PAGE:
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learning languages.

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posted on Feb, 11 2014 @ 08:12 PM
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anyone learning a foreign language? what difficulties do you find? what are your most successful technique tips?
i'm currently learning french, mandarin, latin and icelandic. yeah, i guess i'm a bit of a polyglot.




posted on Feb, 11 2014 @ 08:23 PM
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I've tried to teach myself German and Esperanto. Not at the same time though.

If you are really serious, learn ONE language.

Join online sites where you can correspond with people in that language.

Go to countries/places where the language is spoken and talk as often as you can in said language (I think this is the best tip).

Esperanto was an easy language to learn but has one fatal flaw.

No bugger speaks it.
edit on 11.2.2014 by CJCrawley because: (no reason given)



posted on Feb, 11 2014 @ 08:25 PM
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I was lucky to have been born from a french canadian dad and a anglophone mother, most latin langues like italian and spanish are easy to understand for me, my ex wife is japanese and its been 8 years now and i still have issues following a conversation.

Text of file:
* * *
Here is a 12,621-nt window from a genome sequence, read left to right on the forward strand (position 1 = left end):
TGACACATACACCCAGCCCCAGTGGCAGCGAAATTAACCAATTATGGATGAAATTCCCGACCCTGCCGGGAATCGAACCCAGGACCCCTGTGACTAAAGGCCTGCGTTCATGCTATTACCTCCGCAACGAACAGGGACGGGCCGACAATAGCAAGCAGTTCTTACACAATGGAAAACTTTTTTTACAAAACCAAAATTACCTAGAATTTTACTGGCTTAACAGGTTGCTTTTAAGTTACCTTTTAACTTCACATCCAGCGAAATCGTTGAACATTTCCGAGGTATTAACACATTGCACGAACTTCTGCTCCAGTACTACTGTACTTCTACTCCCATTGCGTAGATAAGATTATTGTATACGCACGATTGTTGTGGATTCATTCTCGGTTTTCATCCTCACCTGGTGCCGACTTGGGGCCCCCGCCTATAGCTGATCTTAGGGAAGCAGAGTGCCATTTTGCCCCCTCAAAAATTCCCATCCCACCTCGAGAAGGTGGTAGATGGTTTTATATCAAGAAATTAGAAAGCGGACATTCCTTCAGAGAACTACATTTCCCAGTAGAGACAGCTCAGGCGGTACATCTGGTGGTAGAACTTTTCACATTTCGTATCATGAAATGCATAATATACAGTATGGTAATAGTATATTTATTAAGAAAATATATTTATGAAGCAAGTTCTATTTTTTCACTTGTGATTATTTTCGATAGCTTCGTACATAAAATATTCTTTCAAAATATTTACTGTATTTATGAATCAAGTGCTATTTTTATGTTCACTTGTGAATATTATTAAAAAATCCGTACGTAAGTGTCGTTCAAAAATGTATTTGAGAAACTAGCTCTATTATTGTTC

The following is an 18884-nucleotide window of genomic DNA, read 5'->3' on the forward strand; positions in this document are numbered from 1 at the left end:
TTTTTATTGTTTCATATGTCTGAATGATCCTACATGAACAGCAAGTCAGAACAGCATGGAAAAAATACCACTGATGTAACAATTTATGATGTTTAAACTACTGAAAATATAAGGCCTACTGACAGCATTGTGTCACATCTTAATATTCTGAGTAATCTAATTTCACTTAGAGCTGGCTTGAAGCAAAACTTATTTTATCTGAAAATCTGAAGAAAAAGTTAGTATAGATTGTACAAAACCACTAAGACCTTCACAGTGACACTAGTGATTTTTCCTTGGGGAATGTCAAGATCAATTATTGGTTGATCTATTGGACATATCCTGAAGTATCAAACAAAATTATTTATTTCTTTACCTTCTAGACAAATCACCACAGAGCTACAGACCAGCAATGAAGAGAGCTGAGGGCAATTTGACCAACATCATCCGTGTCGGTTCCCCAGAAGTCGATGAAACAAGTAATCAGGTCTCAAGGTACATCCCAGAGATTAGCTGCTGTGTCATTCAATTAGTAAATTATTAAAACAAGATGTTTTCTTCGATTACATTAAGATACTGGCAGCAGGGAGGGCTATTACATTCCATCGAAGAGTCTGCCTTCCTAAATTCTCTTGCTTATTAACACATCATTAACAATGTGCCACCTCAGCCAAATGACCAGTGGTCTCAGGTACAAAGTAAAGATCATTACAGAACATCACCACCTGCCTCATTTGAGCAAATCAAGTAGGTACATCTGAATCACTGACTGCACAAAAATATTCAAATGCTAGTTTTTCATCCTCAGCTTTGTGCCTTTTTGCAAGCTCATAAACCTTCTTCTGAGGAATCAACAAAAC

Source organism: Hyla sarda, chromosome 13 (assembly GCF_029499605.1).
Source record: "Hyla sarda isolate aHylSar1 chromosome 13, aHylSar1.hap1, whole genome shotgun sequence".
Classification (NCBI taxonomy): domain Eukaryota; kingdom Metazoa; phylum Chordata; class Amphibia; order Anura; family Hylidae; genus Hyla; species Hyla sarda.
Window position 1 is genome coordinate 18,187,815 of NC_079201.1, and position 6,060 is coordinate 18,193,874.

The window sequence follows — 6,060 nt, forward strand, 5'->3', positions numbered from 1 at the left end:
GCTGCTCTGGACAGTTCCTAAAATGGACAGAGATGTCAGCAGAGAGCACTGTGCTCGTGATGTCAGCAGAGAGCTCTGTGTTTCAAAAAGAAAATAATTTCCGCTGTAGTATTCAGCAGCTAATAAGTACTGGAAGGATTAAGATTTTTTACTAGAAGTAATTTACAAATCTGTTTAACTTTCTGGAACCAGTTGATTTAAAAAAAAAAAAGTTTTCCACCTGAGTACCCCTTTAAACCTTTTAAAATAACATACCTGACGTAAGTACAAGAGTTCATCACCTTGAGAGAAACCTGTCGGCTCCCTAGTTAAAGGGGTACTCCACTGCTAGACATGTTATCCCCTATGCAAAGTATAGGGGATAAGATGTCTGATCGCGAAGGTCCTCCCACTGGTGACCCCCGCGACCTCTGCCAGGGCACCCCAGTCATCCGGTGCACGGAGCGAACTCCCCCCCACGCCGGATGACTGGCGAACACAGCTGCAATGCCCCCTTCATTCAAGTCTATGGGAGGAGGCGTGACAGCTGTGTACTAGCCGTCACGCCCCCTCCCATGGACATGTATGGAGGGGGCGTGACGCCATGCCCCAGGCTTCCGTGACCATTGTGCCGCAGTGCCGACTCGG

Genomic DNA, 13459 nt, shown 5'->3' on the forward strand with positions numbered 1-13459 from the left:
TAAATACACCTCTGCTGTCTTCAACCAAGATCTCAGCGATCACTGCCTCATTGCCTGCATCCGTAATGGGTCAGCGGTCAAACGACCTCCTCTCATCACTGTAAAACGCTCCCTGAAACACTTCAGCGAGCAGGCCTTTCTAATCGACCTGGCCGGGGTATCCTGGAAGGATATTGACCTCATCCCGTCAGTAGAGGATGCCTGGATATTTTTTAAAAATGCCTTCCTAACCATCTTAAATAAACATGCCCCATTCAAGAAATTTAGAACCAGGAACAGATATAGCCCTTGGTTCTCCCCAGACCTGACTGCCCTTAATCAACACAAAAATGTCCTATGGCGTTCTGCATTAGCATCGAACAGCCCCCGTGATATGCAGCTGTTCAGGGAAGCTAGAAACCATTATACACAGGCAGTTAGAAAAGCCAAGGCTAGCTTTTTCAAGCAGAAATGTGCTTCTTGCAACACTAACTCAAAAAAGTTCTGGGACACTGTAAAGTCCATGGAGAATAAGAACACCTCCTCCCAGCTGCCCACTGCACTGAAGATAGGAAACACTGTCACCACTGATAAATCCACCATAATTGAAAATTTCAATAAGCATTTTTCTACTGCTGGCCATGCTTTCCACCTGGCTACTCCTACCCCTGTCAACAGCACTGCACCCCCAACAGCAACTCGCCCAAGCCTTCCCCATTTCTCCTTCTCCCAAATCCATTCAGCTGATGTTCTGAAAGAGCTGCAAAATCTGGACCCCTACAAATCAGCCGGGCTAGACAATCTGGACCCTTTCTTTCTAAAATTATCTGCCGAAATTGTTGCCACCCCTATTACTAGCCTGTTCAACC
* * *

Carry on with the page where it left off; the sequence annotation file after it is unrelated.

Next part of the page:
posted on Feb, 11 2014 @ 08:32 PM
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reply to post by CJCrawley
 


i thought esperanto was popular?



posted on Feb, 11 2014 @ 08:35 PM
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i've found it's 'easy' to learn a few languages at the same time as long as they are quite ifferent to each other.



posted on Feb, 11 2014 @ 08:41 PM
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reply to post by taoistguy
 


Popular in the sense that lots of people are learning it - yes.

But try and find a fluent speaker.

There's a club you can join (I forget the details) where you can visit loads of different countries and can live over there for a time with fellow Esperantists. Speaking only Esperanto.

Sounds an interesting gig, I've never done it.



posted on Feb, 11 2014 @ 08:48 PM
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Esperanto is an auxiliary language.. If you can learn that language, basically any European language can understand what you're saying.. Google translate is good but not the best.. Try Busuu.com, or hello world.com instead of forking out a fortune for Rosetta Stone, or travelling. Try making friends that also speak the language you desire...